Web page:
Lastly, Cave Beach Campground is a walk-in-only campsite on the south coast of Booderee National Park. Amenities are great and the location is phenomenal. Perched up on the hillside overlooking Cave Beach, sunrise and sunset are perfectly viewed a stone’s throw from the comfort of your tent.

Read our guide for more information on booking, camping fees and what to expect when camping in Booderee National Park.

Don’t Want to Camp?

Huskisson Hotel outside gardens

Check Out Our Top 3 Jervis Bay Accommodations

Wildlife at Booderee National Park

You’d be truly unlucky to miss out on seeing wildlife in Booderee National Park. The area is teeming with animals. In particular, look out for kangaroos and wallabies, especially at dawn and dusk. If you’re really lucky, you might also spot an echidna or two.

If birds are your thing, keep your eyes peeled for lorikeets, rosellas, kookaburras and parrots. They particularly enjoy the stretch between Iluka Beach and Green Patch Beach.

If out in the sea and snorkelling, you might come across squid and octopus at Green Patch. Whereas, around the Scottish Rocks you might see sea dragons and sea stars. The super lucky might even see turtles. Additionally, keep a look out for stingrays and a whole host of colourful fish.

If driving in Booderee National Park around dawn and dusk, take care on the roads as wildlife is most active then.

Kangaroos on Iluka Road in Jervis Bay


Below, we’ll answer some of the most commonly asked questions about visiting Booderee National Park. But, if you have any other queries, pop them in the comments below, and we’ll be happy to help.

How Big Is Booderee National Park?

Booderee National Park is 63.12 km².

Who Runs Booderee National Park?

The Wreck Bay Aboriginal Community owns the park and Parks Australia co-manages it.

Is Booderee National Park Open?

From time to time, Booderee National Park can close due to various reasons. On a previous visit back in 2020, the park was closed due to the COVID-19 pandemic. And, on this most recent visit, a section was closed due to flood damage. Always check the Parks Australia website before heading out to check for any full or partial closures of the park.

Is Booderee National Park in NSW?

No. Despite Jervis Bay being part of NSW, Booderee National Park is part of the ACT. This was decided as a way to give the otherwise landlocked territory access to the coast. Because of that, a NSW Parks Pass won’t be accepted as admittance, and you will need to purchase the Booderee Parks Pass.

Are Dogs Allowed in Booderee National Park?


Why Is Booderee National Park Special?

Because it’s a beautiful coastal national park owned by the local indigenous Aboriginal community.

Green Patch Beach
Green Patch Beach

Other Things to Do at Jervis Bay

If you love Booderee National Park, then there’s plenty more to explore in the Jervis Bay area. Below is a list of some of our favourite attractions.

  • Hyams Beach: world famous for the whitest sand in Australia (or so says the tourism board), you haven’t been to Jervis Bay without stepping foot on Hyams Beach.
  • White Sands Walk: beginning or ending at Hyams Beach, take the coastal White Sands Walk through Scribbley Gum forest, passing many a splendid beach.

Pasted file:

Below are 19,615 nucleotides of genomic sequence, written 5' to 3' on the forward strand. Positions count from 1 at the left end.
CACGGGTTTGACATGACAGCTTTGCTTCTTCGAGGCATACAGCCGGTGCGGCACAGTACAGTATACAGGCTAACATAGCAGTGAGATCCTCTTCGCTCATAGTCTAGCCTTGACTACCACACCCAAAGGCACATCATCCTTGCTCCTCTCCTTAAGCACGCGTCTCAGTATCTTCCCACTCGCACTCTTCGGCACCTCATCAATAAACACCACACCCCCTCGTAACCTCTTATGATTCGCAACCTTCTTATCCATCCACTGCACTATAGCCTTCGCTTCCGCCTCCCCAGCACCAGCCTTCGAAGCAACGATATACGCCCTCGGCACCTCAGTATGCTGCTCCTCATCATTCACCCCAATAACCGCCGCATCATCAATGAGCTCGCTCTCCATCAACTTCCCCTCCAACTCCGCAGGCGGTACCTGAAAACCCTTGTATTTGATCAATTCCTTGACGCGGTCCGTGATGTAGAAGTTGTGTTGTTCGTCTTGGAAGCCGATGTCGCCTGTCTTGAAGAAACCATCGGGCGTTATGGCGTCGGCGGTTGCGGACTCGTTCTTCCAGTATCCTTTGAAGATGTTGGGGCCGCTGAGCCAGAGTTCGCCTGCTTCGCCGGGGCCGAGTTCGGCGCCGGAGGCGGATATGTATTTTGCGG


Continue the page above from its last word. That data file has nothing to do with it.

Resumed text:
• Blenheim Beach: one of the beaches on the White Sands Walk is Blenheim, which we think is a great alternative to Hyams Beach.
  • Greenfield Beach: a small patch of coast in Jervis Bay, this quiet beach is simply stunning.
  • Chinaman Beach: neighbouring Hyams Beach, we actually think Chinaman is the best beach in Jervis Bay.
  • Huskisson: Jervis Bay’s main hub has plenty to keep you occupied. From great coffee and bakeries to the marine park, dolphin cruises and a museum. Finish the day off at the brewery or with a drink at The Husky.
  • Granite Falls: a little-known waterfall lies a short distance from Jervis Bay.
  • Honeymoon Bay: head round to the Beecroft Peninsula and stop in at one of the most bijous and picturesque beaches in the area. Bear in mind, that only weekend visits are allowed as this area is a weapons range.
  • Tianjara Falls: enjoy a short walk to a great lookout of this seriously impressive waterfall. Don’t miss this on your trip to Jervis Bay.

Read more: Jervis Bay Walks: 13 Easy Hikes Not To Miss

Dan paddles in Chinaman Beach Jervis Bay
Chinaman Beach, Jervis Bay

Booderee National Park Bonus Tips

  • Tide times: some attractions in Booderee National Park are tide-dependent. You can check the Jervis Bay tides on Willy Weather.
  • No patrol: although swimming at Booderee National Park is an absolute must, beaches here are not patrolled. As such, you should assess the conditions for yourself when you arrive. Generally speaking though, the beaches on the north of Booderee National Park, along Jervis Bay, are less hazardous for swimming and snorkelling.
  • Jervis Bay Village: despite the untouched and natural beauty of Booderee National Park, it does have one main settlement. That’s Jervis Bay Village and it’s located to the north of the national park. There’s a supermarket if you need any supplies whilst visiting.
  • More of Booderee: consider visiting Wreck Bay Village, Stoney Creek and Ryans Swamp.

Be sure to bookmark or save this post for a handy resource so you’re prepared for your trip to Booderee National Park.

We acknowledge and respect the First Nations people as the Traditional Custodians of the land/water that we visited and recognise that sovereignty was never ceded.

Beck Piggott

With an art and design based background, Beck uses photography and writing to help inspire readers to climb mountains, hike coastal trails and chase waterfalls around the globe.

Leave a comment

Your email address will not be published. Required fields are marked *